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Keynote [clear filter]
Thursday, October 16
 

6:00pm PDT

Keynote Presentation - Sabine Breitsameter (Darmstadt, Germany)
Limited Capacity seats available

Keynote 

“The Ordering of Sounds. The Homogenization of Listening in the Age Of Globalized Soundscapes”

Sabine Breitsameter (Professor for Sound and Mediaculture, Hochschule Darmstadt/Soundscape- and Environmental Media Lab)

During the last two to three decades, it has become more and more difficult to distinguish the big cities on our planet from one another by their acoustic appearance. The majority of them have experienced a significant change of soundscapes, which has resulted in an ongoing assimilation of their sonic environments, and a loss of their acoustic identities. 

The keynote will explore how this loss of auditory diversity can be perceived. It will identify parameters of assimilation and investigate reasons for this development. What sounds have arisen instead and why? What is responsible for the disappearance and/or transition to sounds and sonic experiences? 

In addition, the talk will examine the ways in which listening occurs, as shaped by habits and media, and as they are closely related to the basic laws, priorities, deficiencies, and power relationships within society. What are the driving influences that shape an ordering of sounds within the perceptual system, claiming at the same time that this is a pre-stabilized, “naturally” given sonic system, to which we have to adapt our listening abilities? 

The argument assumes that auditory phenomena, their methods of listening, as well as the auditory sense itself are appropriated by prevalent societal and political conditions. What do these methods of listening suggest and what does the aural appropriation stand for? What do they reveal  about our societal systems, can such an "ordering of sounds" be changed, and why should it be changed at all?


Moderators
SF

Sabine Feisst

Professor of Music, School of Music, Arizona State University
Sabine Feisst is professor of Music (School of Music), Senior Sustainability Scholar (Global Institute of Sustainability), and Faculty Honors adviser (Barrett Honors College). She holds a Ph.D. in Musicology from the Free University of Berlin, a master’s degree in French Literature... Read More →

Speakers
SB

Sabine Breitsameter

Professor for Sound and Media Culture, Darmstadt University of Applied Sciences
Sabine Breitsameter (Berlin/Darmstadt) researches and teaches since 2006 as Professor for Sound and Media Culture at Darmstadt University of Applied Sciences. As an expert in experimental audio media, she has worked as dramaturge, director, editor and artist within the German public... Read More →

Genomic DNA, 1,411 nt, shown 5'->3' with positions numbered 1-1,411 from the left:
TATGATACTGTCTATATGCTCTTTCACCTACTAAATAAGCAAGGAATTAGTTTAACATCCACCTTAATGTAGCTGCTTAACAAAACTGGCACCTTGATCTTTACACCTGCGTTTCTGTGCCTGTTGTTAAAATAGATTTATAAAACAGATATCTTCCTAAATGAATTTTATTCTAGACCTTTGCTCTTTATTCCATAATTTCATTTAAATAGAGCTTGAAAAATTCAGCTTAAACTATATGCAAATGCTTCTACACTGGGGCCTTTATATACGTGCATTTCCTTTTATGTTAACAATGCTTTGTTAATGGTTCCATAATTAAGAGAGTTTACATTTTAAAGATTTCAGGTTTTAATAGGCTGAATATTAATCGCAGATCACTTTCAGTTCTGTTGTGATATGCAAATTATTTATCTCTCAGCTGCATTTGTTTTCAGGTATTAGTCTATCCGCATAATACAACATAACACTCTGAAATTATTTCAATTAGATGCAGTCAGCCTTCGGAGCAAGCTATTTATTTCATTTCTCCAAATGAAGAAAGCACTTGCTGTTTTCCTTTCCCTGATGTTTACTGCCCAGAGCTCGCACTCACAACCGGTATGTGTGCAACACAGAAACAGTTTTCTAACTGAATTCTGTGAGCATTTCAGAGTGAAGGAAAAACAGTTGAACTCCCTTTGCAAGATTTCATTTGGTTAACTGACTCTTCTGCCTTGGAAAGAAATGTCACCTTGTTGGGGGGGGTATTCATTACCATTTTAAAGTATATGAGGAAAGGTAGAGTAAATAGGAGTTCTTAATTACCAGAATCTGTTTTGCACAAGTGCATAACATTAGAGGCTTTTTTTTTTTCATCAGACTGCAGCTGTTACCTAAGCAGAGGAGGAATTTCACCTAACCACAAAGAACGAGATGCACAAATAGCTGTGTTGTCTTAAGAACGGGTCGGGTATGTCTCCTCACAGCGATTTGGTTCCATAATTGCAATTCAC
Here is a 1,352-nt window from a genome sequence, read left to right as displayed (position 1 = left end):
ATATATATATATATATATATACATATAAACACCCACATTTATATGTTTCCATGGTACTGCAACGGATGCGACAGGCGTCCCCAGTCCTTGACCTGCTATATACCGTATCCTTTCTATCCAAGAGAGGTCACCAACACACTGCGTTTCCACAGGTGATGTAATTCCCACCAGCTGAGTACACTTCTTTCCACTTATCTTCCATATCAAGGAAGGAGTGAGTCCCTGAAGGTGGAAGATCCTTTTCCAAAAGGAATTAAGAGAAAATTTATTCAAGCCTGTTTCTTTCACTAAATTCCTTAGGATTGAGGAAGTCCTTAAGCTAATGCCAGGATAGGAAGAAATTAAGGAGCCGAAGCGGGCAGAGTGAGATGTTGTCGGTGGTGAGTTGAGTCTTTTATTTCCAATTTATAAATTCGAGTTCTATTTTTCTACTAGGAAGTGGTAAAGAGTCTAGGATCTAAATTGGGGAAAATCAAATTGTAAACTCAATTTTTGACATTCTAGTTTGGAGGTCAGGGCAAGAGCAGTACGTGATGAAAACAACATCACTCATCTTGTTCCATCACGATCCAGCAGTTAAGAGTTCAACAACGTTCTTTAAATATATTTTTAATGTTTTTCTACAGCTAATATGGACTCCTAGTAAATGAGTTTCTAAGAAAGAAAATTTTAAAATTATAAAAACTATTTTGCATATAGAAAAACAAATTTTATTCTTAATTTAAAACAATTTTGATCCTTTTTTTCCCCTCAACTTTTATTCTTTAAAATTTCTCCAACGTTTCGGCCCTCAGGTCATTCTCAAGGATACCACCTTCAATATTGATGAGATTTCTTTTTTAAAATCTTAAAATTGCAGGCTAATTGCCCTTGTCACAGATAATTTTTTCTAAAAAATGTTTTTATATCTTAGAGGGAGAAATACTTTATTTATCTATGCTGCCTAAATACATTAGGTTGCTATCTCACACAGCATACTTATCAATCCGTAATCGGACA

Thursday October 16, 2014 6:00pm - 7:00pm PDT
ASU Art Museum 51 E 10th St, Tempe, AZ 85281
  Keynote, Paper
  • Abstract Keynote “The Ordering of Sounds. The Homogenization of Listening in the Age Of Globalized Soundscapes” Sabine Breitsameter (Professor for Sound and Mediaculture, Hochschule Darmstadt/Soundscape- and Environmental Media Lab) During the last two to three decades, it has become more and more difficult to distinguish the big cities on our planet from one another by their acoustic appearance. The majority of them have experienced a significant change of soundscapes, which has resulted in an ongoing assimilation of their sonic environments, and a loss of their acoustic identities. The keynote will explore how this loss of auditory diversity can be perceived. It will identify parameters of assimilation and investigate reasons for this development. What sounds have arisen instead and why? What is responsible for the disappearance and/or transition to sounds and sonic experiences? In addition, the talk will examine the ways in which listening occurs, as shaped by habits and media, and as they are closely related to the basic laws, priorities, deficiencies, and power relationships within society. What are the driving influences that shape an ordering of sounds within the perceptual system, claiming at the same time that this is a pre-stabilized, “naturally” given sonic system, to which we have to adapt our listening abilities? The argument assumes that auditory phenomena, their methods of listening, as well as the auditory sense itself are appropriated by prevalent societal and political conditions. What do these methods of listening suggest and what does the aural appropriation stand for? What do they reveal about our societal systems, can such an "ordering of sounds" be changed, and why should it be changed at all?